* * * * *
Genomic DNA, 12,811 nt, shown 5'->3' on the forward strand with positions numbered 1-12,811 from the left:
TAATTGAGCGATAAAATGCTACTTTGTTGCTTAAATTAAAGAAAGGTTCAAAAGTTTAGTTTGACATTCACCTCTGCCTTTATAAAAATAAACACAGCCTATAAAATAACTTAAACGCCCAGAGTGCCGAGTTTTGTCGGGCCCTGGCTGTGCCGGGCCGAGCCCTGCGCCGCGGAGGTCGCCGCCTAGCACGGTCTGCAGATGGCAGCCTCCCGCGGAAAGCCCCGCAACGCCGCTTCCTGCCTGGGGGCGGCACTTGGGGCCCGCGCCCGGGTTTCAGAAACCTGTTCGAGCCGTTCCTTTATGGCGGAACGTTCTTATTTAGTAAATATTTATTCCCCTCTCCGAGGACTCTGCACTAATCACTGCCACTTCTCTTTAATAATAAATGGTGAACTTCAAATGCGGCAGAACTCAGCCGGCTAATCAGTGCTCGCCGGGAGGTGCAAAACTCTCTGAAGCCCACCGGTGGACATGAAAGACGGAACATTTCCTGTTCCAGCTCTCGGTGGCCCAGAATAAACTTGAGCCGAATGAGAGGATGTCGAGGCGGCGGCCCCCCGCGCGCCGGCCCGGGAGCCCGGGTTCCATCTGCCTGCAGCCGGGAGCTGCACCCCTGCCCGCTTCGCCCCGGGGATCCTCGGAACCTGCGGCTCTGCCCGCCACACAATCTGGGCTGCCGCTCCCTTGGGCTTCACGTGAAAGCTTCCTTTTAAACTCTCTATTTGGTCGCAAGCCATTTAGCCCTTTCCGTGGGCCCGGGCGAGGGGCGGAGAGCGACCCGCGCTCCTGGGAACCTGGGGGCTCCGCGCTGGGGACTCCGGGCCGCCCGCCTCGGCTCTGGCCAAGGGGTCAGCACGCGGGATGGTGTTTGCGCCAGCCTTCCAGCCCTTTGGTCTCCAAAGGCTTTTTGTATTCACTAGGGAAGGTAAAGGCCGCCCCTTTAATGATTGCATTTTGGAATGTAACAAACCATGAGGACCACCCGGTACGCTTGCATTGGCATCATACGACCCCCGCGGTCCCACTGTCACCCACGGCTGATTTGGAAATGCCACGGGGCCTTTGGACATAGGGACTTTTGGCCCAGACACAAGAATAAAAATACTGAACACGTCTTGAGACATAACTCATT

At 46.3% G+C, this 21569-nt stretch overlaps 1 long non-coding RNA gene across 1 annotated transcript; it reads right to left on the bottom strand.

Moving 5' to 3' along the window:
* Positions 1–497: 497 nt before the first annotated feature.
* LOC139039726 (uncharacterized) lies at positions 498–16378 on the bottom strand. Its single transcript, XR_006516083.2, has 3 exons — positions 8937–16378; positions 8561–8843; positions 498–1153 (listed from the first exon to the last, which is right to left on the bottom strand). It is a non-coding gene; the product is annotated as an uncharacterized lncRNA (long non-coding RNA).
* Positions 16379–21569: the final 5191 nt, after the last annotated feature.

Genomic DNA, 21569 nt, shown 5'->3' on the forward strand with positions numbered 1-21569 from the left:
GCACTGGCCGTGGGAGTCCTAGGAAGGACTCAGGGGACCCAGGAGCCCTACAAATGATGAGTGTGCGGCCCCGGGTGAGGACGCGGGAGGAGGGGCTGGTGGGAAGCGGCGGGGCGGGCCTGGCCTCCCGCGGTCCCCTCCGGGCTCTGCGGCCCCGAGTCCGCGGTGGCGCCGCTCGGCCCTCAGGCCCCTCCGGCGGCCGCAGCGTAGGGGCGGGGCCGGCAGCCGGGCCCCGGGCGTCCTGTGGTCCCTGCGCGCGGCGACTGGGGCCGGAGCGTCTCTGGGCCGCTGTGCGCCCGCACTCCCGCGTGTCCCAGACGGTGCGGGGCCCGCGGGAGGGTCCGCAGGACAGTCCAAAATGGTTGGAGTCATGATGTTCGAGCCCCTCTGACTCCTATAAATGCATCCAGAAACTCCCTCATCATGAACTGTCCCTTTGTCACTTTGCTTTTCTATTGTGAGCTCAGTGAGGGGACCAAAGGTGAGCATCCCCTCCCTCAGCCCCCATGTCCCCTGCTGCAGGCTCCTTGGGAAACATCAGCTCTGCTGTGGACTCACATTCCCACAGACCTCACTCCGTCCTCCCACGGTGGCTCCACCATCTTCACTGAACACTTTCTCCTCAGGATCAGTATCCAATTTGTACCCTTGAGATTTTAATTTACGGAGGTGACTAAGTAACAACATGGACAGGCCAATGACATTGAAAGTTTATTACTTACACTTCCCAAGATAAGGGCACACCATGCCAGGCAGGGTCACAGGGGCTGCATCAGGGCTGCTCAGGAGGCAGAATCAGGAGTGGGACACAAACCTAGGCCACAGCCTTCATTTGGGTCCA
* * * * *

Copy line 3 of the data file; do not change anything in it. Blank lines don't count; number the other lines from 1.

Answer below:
At 46.3% G+C, this 21569-nt stretch overlaps 1 long non-coding RNA gene across 1 annotated transcript; it reads right to left on the bottom strand.